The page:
We have been gratified by the reception of our new website, Every Bicyclist Counts. The site is a memorial to cyclists who have been killed in the saddle. It is also a data-gathering tool that will help us learn more about the nature of fatal crashes — and hopefully prevent them. The project is meant to demonstrate the need for better reporting on these tragedies. We have already seen a lot of interest in this project from League members and cyclists in response to our latest appeal. If you would like to contribute, please donate here.
On Monday, we provided an early look at our very preliminary data. We are just beginning to track fatal crashes, but we are already re-examining some of our assumptions, based on the first 150 records.
We haven’t yet reported on all of the data we are collecting. Today, we want to share a little bit more about the information we’re collecting to give you a sense of what is to come.
Currently, we are collecting information in the following categories:
- Date of incident
- Age of cyclist
- Gender of cyclist
- Location (street, city, state, closest intersection)
- Driver age
- Crash time
- Land Use
- Road Type
- Where on Road the Collision Occurred
- Collision Type
- Vehicle Type
- Driver at Crash Time
- Cyclist at Crash Time
- Wearing helmet
- Legal Status
The purpose of these particular questions is to build upon the data captured by the federal Fatalities Analysis Reporting System (FARS) and add richness and detail that can’t be found there. This allows us to check our data against the official federal database, while gaining a more complete picture of why these deaths occurred. What type of collision was it? What were the contributing factors? What were the features of the road? Was the driver distracted? If so, by what?
Members of the public are invited to email Elizabeth Kiker at Elizabeth[at]bikeleague.org to notify us of cyclist fatalities as they occur or to add details about existing profiles. We want the most complete and up-to-date information possible.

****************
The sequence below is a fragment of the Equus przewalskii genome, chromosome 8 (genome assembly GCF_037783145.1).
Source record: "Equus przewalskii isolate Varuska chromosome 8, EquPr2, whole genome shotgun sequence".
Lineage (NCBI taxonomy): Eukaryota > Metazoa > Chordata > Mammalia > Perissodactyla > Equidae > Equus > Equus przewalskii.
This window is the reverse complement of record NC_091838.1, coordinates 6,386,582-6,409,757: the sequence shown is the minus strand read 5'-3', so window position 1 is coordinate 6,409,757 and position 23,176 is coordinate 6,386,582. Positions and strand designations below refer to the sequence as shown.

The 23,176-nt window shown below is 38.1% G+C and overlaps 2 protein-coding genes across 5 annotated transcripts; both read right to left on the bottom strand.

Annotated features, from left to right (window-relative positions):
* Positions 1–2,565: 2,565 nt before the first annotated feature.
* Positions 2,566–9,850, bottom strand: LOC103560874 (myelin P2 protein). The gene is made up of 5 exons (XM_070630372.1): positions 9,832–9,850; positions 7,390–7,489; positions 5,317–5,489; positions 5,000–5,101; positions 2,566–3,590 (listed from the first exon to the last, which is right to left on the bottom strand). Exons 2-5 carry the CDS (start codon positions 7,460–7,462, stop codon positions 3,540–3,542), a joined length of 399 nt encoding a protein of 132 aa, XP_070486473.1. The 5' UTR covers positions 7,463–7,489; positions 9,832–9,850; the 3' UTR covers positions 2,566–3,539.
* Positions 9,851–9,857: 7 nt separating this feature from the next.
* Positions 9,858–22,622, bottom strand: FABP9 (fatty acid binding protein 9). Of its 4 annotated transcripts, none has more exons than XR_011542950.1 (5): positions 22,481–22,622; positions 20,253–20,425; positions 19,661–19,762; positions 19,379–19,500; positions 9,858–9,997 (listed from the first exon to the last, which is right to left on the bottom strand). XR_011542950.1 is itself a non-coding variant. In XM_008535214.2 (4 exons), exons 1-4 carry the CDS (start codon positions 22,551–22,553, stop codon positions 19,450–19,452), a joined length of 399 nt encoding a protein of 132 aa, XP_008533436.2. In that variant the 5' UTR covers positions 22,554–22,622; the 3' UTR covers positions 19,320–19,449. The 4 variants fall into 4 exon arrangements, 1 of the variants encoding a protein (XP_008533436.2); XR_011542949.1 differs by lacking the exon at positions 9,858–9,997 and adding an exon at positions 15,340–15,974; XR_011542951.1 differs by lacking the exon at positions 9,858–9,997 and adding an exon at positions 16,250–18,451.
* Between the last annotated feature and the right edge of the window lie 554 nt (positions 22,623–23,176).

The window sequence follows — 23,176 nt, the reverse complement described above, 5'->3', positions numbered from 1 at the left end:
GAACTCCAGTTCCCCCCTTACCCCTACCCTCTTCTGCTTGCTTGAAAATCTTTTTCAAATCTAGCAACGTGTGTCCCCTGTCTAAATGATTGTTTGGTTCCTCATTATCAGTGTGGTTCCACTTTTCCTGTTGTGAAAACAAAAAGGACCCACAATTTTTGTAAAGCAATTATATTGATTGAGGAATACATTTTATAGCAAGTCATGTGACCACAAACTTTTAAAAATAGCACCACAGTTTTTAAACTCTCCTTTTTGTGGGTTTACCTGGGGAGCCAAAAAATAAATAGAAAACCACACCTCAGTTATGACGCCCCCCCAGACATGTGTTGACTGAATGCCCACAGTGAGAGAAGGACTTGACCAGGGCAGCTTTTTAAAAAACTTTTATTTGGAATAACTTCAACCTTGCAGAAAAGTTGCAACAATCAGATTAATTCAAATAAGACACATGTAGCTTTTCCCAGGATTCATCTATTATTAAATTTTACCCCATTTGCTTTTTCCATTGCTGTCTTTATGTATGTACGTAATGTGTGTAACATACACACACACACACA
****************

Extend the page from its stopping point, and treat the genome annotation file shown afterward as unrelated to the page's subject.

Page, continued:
We initially entered the deaths that we knew about in 2011. Please note that, going forward, we will only be able to track events that take place in 2012 and later. While we want to honor every cyclist, we are constrained in our ability to record past events. If we have missed any cyclists who were killed since January 1, 2012, please do let us know.
This practical constraint also explains why we are limiting the project to fatalities. We know that examining all crashes would be very instructive. Unfortunately, capturing those data would be a mammoth task, fraught with logistical complexity.
Thanks to the member contributions we’ve received so far, we’ve already added a new feature to Every Bicyclist Counts – a map. This custom, Google-powered map shows where the fatal crashes are occurring. Click here to see the map.
Thank you for your support for this project.
League Policy Director
Flusche joined the League in April 2009 and has a B.A. in history from Syracuse University and a Masters of Public Administration with a concentration in public policy analysis from New York University.